This blog has MOVED!

Please visit for the most updated content. All these posts and more can be found over at the new URL.

Wednesday, May 26, 2010

Lessons in Glueing #3

After announcing in an off-hand comment that I got my motorcycle license on my blog, I got a stern lecture from a sister.
"What is acceptable to announce on the blog, without a personal phone call to her and parents"
  • Announcing I have acquired a motorcycle license is OK, and even a bit entertaining.
  • What is NOT appropriate to announce on the blog without prior notification: Marriage, loss of a limb, moving to Europe, etc.

I'm was not convinced. I counter-offered with "how about a mass e-mail?", "Only if it comes with pictures", she replied.

So any whoo...onto the actual glueing process. Lessons learned.

I glued yesterday because it was suppose to be clear most of the day on Tuesday, and rain on Wednesday (today). Can anyone guess what happened? It rained Tuesday evening, while I glued, and is a perfectly clear day today. Mmmmm.....I will refrain from making jokes about weather forecasting here.

It was about 50 degrees. I had exactly 20 seconds from the time I squeezed the glue into a mixing tip, to the point where I could no longer get the glue out of the mixing tip. As a result, I did NOT get as much glue in the boot as was probably appropriate.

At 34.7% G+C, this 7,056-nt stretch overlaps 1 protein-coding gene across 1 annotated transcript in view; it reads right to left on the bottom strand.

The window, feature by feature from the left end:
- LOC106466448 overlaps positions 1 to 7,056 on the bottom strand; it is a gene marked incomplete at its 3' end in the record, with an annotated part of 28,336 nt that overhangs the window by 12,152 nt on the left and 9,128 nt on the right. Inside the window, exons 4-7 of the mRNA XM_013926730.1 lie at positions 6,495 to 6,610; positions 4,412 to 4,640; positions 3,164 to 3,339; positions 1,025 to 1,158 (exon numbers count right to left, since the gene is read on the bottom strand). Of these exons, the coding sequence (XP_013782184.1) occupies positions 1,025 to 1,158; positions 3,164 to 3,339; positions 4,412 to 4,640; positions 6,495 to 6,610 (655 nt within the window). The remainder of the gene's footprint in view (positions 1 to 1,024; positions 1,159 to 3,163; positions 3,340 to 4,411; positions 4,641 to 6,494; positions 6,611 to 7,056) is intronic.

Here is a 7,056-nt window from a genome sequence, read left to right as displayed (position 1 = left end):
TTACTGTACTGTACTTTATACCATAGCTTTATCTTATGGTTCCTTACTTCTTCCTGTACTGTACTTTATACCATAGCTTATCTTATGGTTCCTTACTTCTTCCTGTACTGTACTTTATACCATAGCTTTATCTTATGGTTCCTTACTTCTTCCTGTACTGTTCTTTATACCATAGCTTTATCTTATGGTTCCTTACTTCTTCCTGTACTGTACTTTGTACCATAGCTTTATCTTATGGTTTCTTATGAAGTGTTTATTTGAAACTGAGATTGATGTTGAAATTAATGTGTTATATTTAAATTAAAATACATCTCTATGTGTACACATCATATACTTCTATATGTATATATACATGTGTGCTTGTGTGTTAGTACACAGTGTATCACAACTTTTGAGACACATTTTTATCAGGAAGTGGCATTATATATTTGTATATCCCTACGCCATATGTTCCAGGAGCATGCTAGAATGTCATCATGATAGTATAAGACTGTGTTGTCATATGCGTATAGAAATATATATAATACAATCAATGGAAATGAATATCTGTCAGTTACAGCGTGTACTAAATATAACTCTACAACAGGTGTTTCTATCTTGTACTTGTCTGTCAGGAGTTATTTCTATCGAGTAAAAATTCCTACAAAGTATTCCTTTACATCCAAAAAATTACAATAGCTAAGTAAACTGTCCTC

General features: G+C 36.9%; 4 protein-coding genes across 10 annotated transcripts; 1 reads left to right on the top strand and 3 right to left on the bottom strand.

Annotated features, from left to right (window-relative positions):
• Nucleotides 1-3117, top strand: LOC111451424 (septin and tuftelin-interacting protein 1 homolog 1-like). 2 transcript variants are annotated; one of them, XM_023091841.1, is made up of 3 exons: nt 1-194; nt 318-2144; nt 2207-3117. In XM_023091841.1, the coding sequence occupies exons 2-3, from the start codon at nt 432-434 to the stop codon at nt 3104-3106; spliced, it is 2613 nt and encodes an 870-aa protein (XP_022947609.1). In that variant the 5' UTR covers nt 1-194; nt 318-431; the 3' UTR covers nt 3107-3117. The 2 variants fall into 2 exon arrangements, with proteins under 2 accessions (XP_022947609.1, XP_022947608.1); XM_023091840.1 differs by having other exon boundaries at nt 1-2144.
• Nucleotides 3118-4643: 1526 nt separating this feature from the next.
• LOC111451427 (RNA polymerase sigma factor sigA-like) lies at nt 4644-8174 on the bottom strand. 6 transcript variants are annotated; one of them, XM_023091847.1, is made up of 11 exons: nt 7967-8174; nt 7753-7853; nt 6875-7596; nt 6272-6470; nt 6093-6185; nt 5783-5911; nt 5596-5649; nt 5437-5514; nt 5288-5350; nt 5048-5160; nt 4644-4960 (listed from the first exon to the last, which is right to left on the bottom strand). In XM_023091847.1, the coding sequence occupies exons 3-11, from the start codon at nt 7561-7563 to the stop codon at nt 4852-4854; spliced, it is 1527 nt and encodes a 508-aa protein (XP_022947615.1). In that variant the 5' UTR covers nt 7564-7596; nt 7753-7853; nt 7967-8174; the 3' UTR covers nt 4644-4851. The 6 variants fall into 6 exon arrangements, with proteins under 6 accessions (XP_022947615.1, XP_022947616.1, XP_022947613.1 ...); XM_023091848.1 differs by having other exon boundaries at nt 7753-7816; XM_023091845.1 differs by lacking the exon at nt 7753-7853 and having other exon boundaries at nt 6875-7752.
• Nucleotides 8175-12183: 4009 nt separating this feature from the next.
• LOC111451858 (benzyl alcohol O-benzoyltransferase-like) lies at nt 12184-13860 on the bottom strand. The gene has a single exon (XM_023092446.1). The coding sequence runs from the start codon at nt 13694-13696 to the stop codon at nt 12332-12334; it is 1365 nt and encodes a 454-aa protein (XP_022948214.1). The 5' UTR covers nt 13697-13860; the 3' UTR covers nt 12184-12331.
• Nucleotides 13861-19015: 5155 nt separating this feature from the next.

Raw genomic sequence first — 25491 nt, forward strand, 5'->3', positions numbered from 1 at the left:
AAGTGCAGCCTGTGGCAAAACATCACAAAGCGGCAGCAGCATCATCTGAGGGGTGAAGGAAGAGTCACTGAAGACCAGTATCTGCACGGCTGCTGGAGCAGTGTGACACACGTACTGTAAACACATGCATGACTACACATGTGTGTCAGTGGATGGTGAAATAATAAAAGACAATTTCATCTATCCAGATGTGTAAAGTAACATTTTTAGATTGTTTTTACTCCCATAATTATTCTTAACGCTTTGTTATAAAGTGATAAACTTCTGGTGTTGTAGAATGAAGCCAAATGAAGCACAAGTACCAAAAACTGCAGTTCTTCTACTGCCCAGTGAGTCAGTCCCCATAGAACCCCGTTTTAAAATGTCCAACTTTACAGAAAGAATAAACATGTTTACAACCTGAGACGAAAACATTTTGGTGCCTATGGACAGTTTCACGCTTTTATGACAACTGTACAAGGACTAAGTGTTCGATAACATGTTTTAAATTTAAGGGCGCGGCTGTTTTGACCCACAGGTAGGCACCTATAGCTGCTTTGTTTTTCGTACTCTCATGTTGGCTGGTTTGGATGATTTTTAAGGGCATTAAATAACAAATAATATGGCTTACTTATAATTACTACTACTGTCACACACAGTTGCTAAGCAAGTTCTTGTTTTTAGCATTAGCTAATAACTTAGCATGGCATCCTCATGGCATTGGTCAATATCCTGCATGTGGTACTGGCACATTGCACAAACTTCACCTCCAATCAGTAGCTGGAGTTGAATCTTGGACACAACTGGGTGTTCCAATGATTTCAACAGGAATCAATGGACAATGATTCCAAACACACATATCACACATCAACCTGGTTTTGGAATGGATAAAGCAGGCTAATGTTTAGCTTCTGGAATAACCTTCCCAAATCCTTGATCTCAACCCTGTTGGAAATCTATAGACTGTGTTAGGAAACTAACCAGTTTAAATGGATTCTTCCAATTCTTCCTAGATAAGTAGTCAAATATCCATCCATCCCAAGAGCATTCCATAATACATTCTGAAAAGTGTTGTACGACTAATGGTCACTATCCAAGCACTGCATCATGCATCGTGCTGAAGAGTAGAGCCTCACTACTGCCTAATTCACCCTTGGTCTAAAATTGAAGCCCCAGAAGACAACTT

If these boots come off, it's definitely a user error, not a product failure.

For those of you that need step by step instructions, this should help you visualize...

Step one: Dig through your throw away clothes pile and select a pair of jeans, a shirt, and a pair of shoes that are no longer appropriate for public display. Decide, on second thought, that the jeans are so inappropriate that bending over your horse's feet in them may just cause passerbys to run into trees/fences/buildings and tie a sweatshirt around your waist.

Step two: Assemble your toys. Admire your layout. It will never be this organized again.

Step three: Prepare a trash can. A big one. A HUGE one to collect gloves, papertowels, and mixing tips. Should also be big enough to hold your sanity when you decide to throw it away and actually glue on boots.

Next step: prepare horse by crawling around on all fours while cussing. If she just stands there, you are ready. Extra bonus points if she gives a big sigh.

Next step: Prep hoof and boot. This is the easy part. Smile.